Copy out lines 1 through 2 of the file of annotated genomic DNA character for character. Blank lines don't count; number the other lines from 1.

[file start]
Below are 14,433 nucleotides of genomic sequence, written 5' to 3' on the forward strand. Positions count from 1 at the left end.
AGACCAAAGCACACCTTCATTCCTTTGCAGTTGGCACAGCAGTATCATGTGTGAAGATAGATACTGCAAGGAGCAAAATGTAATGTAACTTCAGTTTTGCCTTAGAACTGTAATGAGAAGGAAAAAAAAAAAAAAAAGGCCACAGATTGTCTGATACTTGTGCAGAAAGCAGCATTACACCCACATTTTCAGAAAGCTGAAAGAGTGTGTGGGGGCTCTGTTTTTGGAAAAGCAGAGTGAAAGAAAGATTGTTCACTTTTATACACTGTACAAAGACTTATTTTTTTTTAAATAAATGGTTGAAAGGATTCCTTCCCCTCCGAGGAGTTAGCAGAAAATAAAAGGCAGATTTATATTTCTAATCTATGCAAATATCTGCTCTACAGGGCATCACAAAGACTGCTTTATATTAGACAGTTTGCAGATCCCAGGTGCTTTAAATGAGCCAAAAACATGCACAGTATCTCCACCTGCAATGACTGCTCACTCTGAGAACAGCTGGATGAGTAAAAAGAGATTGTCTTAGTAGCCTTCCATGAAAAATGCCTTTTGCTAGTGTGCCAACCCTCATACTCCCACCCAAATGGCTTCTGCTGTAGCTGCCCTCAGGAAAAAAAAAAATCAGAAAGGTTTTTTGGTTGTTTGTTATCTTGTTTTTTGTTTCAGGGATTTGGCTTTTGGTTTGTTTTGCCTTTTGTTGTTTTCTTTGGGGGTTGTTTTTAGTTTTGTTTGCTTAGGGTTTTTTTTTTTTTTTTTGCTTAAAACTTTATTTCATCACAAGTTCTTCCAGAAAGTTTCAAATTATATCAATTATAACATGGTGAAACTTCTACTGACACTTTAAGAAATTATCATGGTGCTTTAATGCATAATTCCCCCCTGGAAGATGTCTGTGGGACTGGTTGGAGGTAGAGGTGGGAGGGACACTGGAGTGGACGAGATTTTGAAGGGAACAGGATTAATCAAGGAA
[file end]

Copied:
Below are 14,433 nucleotides of genomic sequence, written 5' to 3' on the forward strand. Positions count from 1 at the left end.
AGACCAAAGCACACCTTCATTCCTTTGCAGTTGGCACAGCAGTATCATGTGTGAAGATAGATACTGCAAGGAGCAAAATGTAATGTAACTTCAGTTTTGCCTTAGAACTGTAATGAGAAGGAAAAAAAAAAAAAAAAGGCCACAGATTGTCTGATACTTGTGCAGAAAGCAGCATTACACCCACATTTTCAGAAAGCTGAAAGAGTGTGTGGGGGCTCTGTTTTTGGAAAAGCAGAGTGAAAGAAAGATTGTTCACTTTTATACACTGTACAAAGACTTATTTTTTTTTAAATAAATGGTTGAAAGGATTCCTTCCCCTCCGAGGAGTTAGCAGAAAATAAAAGGCAGATTTATATTTCTAATCTATGCAAATATCTGCTCTACAGGGCATCACAAAGACTGCTTTATATTAGACAGTTTGCAGATCCCAGGTGCTTTAAATGAGCCAAAAACATGCACAGTATCTCCACCTGCAATGACTGCTCACTCTGAGAACAGCTGGATGAGTAAAAAGAGATTGTCTTAGTAGCCTTCCATGAAAAATGCCTTTTGCTAGTGTGCCAACCCTCATACTCCCACCCAAATGGCTTCTGCTGTAGCTGCCCTCAGGAAAAAAAAAAATCAGAAAGGTTTTTTGGTTGTTTGTTATCTTGTTTTTTGTTTCAGGGATTTGGCTTTTGGTTTGTTTTGCCTTTTGTTGTTTTCTTTGGGGGTTGTTTTTAGTTTTGTTTGCTTAGGGTTTTTTTTTTTTTTTTTGCTTAAAACTTTATTTCATCACAAGTTCTTCCAGAAAGTTTCAAATTATATCAATTATAACATGGTGAAACTTCTACTGACACTTTAAGAAATTATCATGGTGCTTTAATGCATAATTCCCCCCTGGAAGATGTCTGTGGGACTGGTTGGAGGTAGAGGTGGGAGGGACACTGGAGTGGACGAGATTTTGAAGGGAACAGGATTAATCAAGGAA